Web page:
In the experimental setup, a 15mm, 37-channel electrostatically driven micromachined membrane deformable mirror (MMDM) is placed in the conjugate position to the aperture stop as shown in Figure 1. Four slightly different images of the object are obtained by changing the shape of the mirror's surface and processing these images using Deepu Rajan's super-resolution algorithm,4 which employs an optimization method to synthesize a high-resolution image from blurred, noisy, low-resolution images.


Figure 1. A deformable mirror modulates the input beam, and an iris determines the effective radius of the deformable mirror.

We used a US Air Force resolution target as an object for testing our method (see Figure 2). To compare the super-resolution result with the real image taken by the camera, we set the virtual sensor resolution at half of the original one, i.e., we integrated four neighboring pixels to form a new pixel. Figure 3 shows the real image of the specified area, and Figure 4 shows four different observations of reduced size.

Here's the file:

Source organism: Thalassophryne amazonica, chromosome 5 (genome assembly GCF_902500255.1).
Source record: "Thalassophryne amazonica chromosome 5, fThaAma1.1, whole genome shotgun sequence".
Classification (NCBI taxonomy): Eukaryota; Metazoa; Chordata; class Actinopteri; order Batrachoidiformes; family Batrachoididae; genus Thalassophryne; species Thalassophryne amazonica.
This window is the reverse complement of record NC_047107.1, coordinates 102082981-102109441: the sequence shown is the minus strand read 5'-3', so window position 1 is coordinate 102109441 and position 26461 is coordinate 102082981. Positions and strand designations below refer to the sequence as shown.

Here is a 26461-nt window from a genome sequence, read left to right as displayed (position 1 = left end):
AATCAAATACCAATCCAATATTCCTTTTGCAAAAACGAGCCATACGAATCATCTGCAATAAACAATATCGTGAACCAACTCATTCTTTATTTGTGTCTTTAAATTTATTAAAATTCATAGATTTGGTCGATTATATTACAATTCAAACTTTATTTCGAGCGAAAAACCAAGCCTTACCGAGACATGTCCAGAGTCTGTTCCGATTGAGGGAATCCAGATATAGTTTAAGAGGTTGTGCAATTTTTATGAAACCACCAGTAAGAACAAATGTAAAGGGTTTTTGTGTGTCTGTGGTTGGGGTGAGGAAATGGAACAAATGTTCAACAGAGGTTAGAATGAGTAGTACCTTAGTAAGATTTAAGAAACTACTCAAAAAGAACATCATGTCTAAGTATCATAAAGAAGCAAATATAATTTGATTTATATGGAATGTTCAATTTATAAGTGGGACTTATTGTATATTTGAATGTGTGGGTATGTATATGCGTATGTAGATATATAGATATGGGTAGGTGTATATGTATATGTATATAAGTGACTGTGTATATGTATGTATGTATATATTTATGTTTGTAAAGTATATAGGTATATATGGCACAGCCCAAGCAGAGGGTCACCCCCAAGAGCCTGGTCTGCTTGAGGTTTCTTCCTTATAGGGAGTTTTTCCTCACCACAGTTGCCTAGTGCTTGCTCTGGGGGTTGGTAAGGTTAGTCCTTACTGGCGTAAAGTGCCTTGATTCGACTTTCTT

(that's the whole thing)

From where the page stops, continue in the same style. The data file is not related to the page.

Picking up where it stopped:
Figure 2. A US Air Force resolution target used as the object in the experiment.

Figure 3. Real image of the specified area.

Figure 4. Reduced observations: four neighboring pixels in the real image (shown in Figure 3) are integrated to make each virtual pixel. Each observation is obtained with a different mirror shape.

The experimental result is shown in Figure 5 together with a bilinearly interpolated image of one of the observations. The result seems even clearer than the ideal (unreduced) image shown in Figure 3 due to the restoration effect of the super-resolution algorithm. To see the pure super-resolution effect, we restored the bilinearly interpolated image. The result is presented in Figure 6. The significant difference appears at the first element of the fifth group, and the sixth element of the fourth group, which are indicated by the arrows. In both regions, the three lines are resolved in the super-resolved image, but not in the simply restored image.